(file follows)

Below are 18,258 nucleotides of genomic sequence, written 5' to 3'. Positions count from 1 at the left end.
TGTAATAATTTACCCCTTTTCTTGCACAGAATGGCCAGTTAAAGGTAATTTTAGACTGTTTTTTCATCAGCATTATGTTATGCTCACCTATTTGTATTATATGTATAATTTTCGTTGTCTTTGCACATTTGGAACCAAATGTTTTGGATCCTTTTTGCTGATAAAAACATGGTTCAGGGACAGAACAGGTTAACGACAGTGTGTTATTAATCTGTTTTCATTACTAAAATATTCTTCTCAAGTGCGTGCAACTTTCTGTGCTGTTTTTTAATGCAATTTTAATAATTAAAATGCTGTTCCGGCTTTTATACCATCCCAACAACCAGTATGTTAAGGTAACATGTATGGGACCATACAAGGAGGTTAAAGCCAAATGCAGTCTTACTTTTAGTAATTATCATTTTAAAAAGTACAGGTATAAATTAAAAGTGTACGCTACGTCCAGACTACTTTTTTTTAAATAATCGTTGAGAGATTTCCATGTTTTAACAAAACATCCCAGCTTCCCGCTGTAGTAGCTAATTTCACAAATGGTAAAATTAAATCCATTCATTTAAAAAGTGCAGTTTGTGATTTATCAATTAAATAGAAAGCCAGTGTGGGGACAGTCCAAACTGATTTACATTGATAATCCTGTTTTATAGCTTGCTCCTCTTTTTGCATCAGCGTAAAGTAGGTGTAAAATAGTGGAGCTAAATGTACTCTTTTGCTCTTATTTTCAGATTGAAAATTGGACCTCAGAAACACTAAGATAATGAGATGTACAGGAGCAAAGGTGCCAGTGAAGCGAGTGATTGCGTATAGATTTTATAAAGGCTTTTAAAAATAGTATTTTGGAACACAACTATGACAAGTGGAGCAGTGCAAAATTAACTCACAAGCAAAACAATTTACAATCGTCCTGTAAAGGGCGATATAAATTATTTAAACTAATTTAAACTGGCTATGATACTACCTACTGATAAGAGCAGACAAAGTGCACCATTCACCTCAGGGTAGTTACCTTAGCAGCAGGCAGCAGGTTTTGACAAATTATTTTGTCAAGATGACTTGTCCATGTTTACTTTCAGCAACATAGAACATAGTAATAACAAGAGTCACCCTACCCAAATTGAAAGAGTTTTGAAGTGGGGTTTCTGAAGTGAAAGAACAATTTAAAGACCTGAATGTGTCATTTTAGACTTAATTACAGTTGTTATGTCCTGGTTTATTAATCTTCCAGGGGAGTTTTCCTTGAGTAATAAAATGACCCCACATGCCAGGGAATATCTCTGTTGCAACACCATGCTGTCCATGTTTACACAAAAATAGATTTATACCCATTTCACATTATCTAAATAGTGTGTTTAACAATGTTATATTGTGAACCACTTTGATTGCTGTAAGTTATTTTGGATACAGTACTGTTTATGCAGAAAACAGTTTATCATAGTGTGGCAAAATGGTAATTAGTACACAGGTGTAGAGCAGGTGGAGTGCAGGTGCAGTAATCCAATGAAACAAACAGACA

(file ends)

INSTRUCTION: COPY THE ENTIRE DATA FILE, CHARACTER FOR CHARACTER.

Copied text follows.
Below are 18,258 nucleotides of genomic sequence, written 5' to 3'. Positions count from 1 at the left end.
TGTAATAATTTACCCCTTTTCTTGCACAGAATGGCCAGTTAAAGGTAATTTTAGACTGTTTTTTCATCAGCATTATGTTATGCTCACCTATTTGTATTATATGTATAATTTTCGTTGTCTTTGCACATTTGGAACCAAATGTTTTGGATCCTTTTTGCTGATAAAAACATGGTTCAGGGACAGAACAGGTTAACGACAGTGTGTTATTAATCTGTTTTCATTACTAAAATATTCTTCTCAAGTGCGTGCAACTTTCTGTGCTGTTTTTTAATGCAATTTTAATAATTAAAATGCTGTTCCGGCTTTTATACCATCCCAACAACCAGTATGTTAAGGTAACATGTATGGGACCATACAAGGAGGTTAAAGCCAAATGCAGTCTTACTTTTAGTAATTATCATTTTAAAAAGTACAGGTATAAATTAAAAGTGTACGCTACGTCCAGACTACTTTTTTTTAAATAATCGTTGAGAGATTTCCATGTTTTAACAAAACATCCCAGCTTCCCGCTGTAGTAGCTAATTTCACAAATGGTAAAATTAAATCCATTCATTTAAAAAGTGCAGTTTGTGATTTATCAATTAAATAGAAAGCCAGTGTGGGGACAGTCCAAACTGATTTACATTGATAATCCTGTTTTATAGCTTGCTCCTCTTTTTGCATCAGCGTAAAGTAGGTGTAAAATAGTGGAGCTAAATGTACTCTTTTGCTCTTATTTTCAGATTGAAAATTGGACCTCAGAAACACTAAGATAATGAGATGTACAGGAGCAAAGGTGCCAGTGAAGCGAGTGATTGCGTATAGATTTTATAAAGGCTTTTAAAAATAGTATTTTGGAACACAACTATGACAAGTGGAGCAGTGCAAAATTAACTCACAAGCAAAACAATTTACAATCGTCCTGTAAAGGGCGATATAAATTATTTAAACTAATTTAAACTGGCTATGATACTACCTACTGATAAGAGCAGACAAAGTGCACCATTCACCTCAGGGTAGTTACCTTAGCAGCAGGCAGCAGGTTTTGACAAATTATTTTGTCAAGATGACTTGTCCATGTTTACTTTCAGCAACATAGAACATAGTAATAACAAGAGTCACCCTACCCAAATTGAAAGAGTTTTGAAGTGGGGTTTCTGAAGTGAAAGAACAATTTAAAGACCTGAATGTGTCATTTTAGACTTAATTACAGTTGTTATGTCCTGGTTTATTAATCTTCCAGGGGAGTTTTCCTTGAGTAATAAAATGACCCCACATGCCAGGGAATATCTCTGTTGCAACACCATGCTGTCCATGTTTACACAAAAATAGATTTATACCCATTTCACATTATCTAAATAGTGTGTTTAACAATGTTATATTGTGAACCACTTTGATTGCTGTAAGTTATTTTGGATACAGTACTGTTTATGCAGAAAACAGTTTATCATAGTGTGGCAAAATGGTAATTAGTACACAGGTGTAGAGCAGGTGGAGTGCAGGTGCAGTAATCCAATGAAACAAACAGACA